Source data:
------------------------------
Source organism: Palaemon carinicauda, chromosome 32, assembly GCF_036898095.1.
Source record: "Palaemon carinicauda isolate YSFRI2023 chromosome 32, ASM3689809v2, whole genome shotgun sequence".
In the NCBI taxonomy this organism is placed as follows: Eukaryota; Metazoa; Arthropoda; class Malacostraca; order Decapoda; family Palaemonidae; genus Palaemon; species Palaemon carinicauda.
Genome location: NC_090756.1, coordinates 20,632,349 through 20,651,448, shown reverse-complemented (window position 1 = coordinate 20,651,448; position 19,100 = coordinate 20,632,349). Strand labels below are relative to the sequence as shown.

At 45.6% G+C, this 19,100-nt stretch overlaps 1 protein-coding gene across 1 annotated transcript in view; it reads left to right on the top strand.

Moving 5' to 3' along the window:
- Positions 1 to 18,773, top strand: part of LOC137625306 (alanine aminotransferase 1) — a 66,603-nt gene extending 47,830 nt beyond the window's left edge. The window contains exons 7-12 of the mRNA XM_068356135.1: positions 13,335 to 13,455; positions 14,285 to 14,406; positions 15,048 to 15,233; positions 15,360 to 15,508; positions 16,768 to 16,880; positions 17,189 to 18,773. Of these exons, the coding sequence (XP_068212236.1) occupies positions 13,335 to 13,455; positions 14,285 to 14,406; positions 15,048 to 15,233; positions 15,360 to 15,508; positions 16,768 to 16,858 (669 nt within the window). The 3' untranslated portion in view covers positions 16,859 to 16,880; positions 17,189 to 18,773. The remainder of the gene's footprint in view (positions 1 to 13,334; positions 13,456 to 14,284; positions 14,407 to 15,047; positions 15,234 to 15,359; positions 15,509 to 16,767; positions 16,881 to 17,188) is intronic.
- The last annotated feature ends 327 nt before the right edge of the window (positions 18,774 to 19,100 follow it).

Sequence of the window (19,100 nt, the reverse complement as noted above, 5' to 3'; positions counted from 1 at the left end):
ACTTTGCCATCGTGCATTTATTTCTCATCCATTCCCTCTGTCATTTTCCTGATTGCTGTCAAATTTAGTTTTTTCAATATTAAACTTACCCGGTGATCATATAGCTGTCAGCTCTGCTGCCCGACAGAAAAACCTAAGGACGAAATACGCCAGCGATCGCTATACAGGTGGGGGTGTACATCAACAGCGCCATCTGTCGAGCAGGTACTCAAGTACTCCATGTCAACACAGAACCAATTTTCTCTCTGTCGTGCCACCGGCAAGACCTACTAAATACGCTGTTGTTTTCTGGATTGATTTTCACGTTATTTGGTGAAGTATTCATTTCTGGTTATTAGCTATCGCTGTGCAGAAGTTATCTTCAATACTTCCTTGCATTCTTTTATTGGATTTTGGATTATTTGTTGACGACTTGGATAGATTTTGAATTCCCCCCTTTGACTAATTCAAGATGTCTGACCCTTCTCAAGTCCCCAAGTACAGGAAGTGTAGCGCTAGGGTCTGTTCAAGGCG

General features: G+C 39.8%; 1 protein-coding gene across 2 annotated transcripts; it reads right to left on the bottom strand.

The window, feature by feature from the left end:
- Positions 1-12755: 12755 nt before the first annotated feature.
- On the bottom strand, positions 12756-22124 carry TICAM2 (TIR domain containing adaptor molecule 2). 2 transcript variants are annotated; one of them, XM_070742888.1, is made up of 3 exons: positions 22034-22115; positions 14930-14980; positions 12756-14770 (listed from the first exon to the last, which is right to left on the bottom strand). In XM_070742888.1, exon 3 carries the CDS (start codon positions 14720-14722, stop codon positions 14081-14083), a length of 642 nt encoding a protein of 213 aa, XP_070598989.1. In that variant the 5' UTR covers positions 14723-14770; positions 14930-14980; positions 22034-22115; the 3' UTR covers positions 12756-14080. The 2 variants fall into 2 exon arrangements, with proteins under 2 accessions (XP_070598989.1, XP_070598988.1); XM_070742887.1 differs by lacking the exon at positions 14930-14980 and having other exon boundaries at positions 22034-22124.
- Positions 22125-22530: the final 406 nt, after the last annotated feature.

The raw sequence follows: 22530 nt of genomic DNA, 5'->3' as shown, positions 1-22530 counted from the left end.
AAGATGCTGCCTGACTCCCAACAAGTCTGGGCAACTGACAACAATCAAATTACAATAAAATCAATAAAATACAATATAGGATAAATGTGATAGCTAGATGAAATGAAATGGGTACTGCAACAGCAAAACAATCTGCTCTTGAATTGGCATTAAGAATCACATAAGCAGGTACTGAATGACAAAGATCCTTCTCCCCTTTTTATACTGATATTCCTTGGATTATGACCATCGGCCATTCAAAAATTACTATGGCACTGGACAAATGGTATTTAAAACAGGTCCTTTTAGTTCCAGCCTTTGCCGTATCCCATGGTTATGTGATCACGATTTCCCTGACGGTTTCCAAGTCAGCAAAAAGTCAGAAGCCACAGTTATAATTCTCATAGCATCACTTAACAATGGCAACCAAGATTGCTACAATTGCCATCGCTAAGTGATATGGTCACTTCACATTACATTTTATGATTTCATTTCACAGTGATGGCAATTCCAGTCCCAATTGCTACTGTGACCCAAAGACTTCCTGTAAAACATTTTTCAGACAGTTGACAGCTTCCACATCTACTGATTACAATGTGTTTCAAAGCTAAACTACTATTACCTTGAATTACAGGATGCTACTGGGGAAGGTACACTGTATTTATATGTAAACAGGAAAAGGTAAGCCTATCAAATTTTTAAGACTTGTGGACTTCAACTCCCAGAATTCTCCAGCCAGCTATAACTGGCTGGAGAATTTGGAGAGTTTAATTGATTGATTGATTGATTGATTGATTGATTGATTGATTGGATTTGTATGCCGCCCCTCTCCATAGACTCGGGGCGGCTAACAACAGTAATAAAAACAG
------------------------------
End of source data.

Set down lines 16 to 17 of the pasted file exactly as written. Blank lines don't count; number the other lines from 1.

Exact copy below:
The raw sequence follows: 22530 nt of genomic DNA, 5'->3' as shown, positions 1-22530 counted from the left end.
AAGATGCTGCCTGACTCCCAACAAGTCTGGGCAACTGACAACAATCAAATTACAATAAAATCAATAAAATACAATATAGGATAAATGTGATAGCTAGATGAAATGAAATGGGTACTGCAACAGCAAAACAATCTGCTCTTGAATTGGCATTAAGAATCACATAAGCAGGTACTGAATGACAAAGATCCTTCTCCCCTTTTTATACTGATATTCCTTGGATTATGACCATCGGCCATTCAAAAATTACTATGGCACTGGACAAATGGTATTTAAAACAGGTCCTTTTAGTTCCAGCCTTTGCCGTATCCCATGGTTATGTGATCACGATTTCCCTGACGGTTTCCAAGTCAGCAAAAAGTCAGAAGCCACAGTTATAATTCTCATAGCATCACTTAACAATGGCAACCAAGATTGCTACAATTGCCATCGCTAAGTGATATGGTCACTTCACATTACATTTTATGATTTCATTTCACAGTGATGGCAATTCCAGTCCCAATTGCTACTGTGACCCAAAGACTTCCTGTAAAACATTTTTCAGACAGTTGACAGCTTCCACATCTACTGATTACAATGTGTTTCAAAGCTAAACTACTATTACCTTGAATTACAGGATGCTACTGGGGAAGGTACACTGTATTTATATGTAAACAGGAAAAGGTAAGCCTATCAAATTTTTAAGACTTGTGGACTTCAACTCCCAGAATTCTCCAGCCAGCTATAACTGGCTGGAGAATTTGGAGAGTTTAATTGATTGATTGATTGATTGATTGATTGATTGATTGATTGGATTTGTATGCCGCCCCTCTCCATAGACTCGGGGCGGCTAACAACAGTAATAAAAACAG